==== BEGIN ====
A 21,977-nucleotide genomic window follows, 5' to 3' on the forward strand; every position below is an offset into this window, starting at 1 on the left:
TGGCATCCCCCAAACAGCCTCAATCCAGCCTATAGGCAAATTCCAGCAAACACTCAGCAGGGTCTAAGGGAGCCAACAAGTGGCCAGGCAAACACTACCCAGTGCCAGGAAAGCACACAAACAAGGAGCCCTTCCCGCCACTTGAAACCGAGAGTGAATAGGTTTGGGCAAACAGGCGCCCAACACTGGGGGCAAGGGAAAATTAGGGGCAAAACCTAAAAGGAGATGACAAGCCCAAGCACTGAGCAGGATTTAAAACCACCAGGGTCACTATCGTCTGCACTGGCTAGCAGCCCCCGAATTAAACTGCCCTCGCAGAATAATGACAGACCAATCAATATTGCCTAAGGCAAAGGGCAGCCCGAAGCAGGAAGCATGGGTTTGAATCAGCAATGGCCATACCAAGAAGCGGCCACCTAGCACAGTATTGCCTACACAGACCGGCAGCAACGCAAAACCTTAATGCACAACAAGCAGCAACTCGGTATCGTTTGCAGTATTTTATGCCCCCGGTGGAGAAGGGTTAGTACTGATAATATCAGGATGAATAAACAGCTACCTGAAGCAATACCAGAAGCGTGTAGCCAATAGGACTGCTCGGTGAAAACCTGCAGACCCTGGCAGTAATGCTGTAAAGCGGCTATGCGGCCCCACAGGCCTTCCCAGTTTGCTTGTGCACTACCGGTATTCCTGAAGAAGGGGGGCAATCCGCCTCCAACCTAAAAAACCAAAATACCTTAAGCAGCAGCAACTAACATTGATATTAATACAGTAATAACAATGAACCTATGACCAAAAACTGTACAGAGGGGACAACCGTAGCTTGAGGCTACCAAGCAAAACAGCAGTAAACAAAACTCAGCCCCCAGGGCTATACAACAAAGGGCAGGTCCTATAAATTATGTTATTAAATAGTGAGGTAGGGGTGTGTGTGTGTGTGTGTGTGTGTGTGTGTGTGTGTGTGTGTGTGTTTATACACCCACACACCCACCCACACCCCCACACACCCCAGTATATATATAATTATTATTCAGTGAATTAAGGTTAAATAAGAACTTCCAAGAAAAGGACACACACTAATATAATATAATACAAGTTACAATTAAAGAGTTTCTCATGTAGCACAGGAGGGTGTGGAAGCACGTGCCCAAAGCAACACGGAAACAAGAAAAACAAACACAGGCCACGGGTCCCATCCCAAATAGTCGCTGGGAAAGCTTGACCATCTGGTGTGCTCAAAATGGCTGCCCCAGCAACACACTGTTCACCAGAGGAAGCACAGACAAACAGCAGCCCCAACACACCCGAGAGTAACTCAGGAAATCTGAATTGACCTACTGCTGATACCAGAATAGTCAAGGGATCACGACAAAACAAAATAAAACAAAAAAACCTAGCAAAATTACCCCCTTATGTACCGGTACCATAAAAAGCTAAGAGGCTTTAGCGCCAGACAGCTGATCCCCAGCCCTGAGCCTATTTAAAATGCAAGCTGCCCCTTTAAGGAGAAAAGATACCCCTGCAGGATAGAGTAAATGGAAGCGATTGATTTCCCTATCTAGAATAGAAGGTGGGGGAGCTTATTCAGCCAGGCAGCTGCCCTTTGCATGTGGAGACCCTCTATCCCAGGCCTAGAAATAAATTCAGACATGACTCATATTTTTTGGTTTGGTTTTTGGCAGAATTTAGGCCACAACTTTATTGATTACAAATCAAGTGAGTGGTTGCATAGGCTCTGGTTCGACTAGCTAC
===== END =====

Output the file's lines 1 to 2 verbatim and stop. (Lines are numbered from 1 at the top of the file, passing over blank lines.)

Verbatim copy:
A 21,977-nucleotide genomic window follows, 5' to 3' on the forward strand; every position below is an offset into this window, starting at 1 on the left:
TGGCATCCCCCAAACAGCCTCAATCCAGCCTATAGGCAAATTCCAGCAAACACTCAGCAGGGTCTAAGGGAGCCAACAAGTGGCCAGGCAAACACTACCCAGTGCCAGGAAAGCACACAAACAAGGAGCCCTTCCCGCCACTTGAAACCGAGAGTGAATAGGTTTGGGCAAACAGGCGCCCAACACTGGGGGCAAGGGAAAATTAGGGGCAAAACCTAAAAGGAGATGACAAGCCCAAGCACTGAGCAGGATTTAAAACCACCAGGGTCACTATCGTCTGCACTGGCTAGCAGCCCCCGAATTAAACTGCCCTCGCAGAATAATGACAGACCAATCAATATTGCCTAAGGCAAAGGGCAGCCCGAAGCAGGAAGCATGGGTTTGAATCAGCAATGGCCATACCAAGAAGCGGCCACCTAGCACAGTATTGCCTACACAGACCGGCAGCAACGCAAAACCTTAATGCACAACAAGCAGCAACTCGGTATCGTTTGCAGTATTTTATGCCCCCGGTGGAGAAGGGTTAGTACTGATAATATCAGGATGAATAAACAGCTACCTGAAGCAATACCAGAAGCGTGTAGCCAATAGGACTGCTCGGTGAAAACCTGCAGACCCTGGCAGTAATGCTGTAAAGCGGCTATGCGGCCCCACAGGCCTTCCCAGTTTGCTTGTGCACTACCGGTATTCCTGAAGAAGGGGGGCAATCCGCCTCCAACCTAAAAAACCAAAATACCTTAAGCAGCAGCAACTAACATTGATATTAATACAGTAATAACAATGAACCTATGACCAAAAACTGTACAGAGGGGACAACCGTAGCTTGAGGCTACCAAGCAAAACAGCAGTAAACAAAACTCAGCCCCCAGGGCTATACAACAAAGGGCAGGTCCTATAAATTATGTTATTAAATAGTGAGGTAGGGGTGTGTGTGTGTGTGTGTGTGTGTGTGTGTGTGTGTGTGTGTGTGTTTATACACCCACACACCCACCCACACCCCCACACACCCCAGTATATATATAATTATTATTCAGTGAATTAAGGTTAAATAAGAACTTCCAAGAAAAGGACACACACTAATATAATATAATACAAGTTACAATTAAAGAGTTTCTCATGTAGCACAGGAGGGTGTGGAAGCACGTGCCCAAAGCAACACGGAAACAAGAAAAACAAACACAGGCCACGGGTCCCATCCCAAATAGTCGCTGGGAAAGCTTGACCATCTGGTGTGCTCAAAATGGCTGCCCCAGCAACACACTGTTCACCAGAGGAAGCACAGACAAACAGCAGCCCCAACACACCCGAGAGTAACTCAGGAAATCTGAATTGACCTACTGCTGATACCAGAATAGTCAAGGGATCACGACAAAACAAAATAAAACAAAAAAACCTAGCAAAATTACCCCCTTATGTACCGGTACCATAAAAAGCTAAGAGGCTTTAGCGCCAGACAGCTGATCCCCAGCCCTGAGCCTATTTAAAATGCAAGCTGCCCCTTTAAGGAGAAAAGATACCCCTGCAGGATAGAGTAAATGGAAGCGATTGATTTCCCTATCTAGAATAGAAGGTGGGGGAGCTTATTCAGCCAGGCAGCTGCCCTTTGCATGTGGAGACCCTCTATCCCAGGCCTAGAAATAAATTCAGACATGACTCATATTTTTTGGTTTGGTTTTTGGCAGAATTTAGGCCACAACTTTATTGATTACAAATCAAGTGAGTGGTTGCATAGGCTCTGGTTCGACTAGCTAC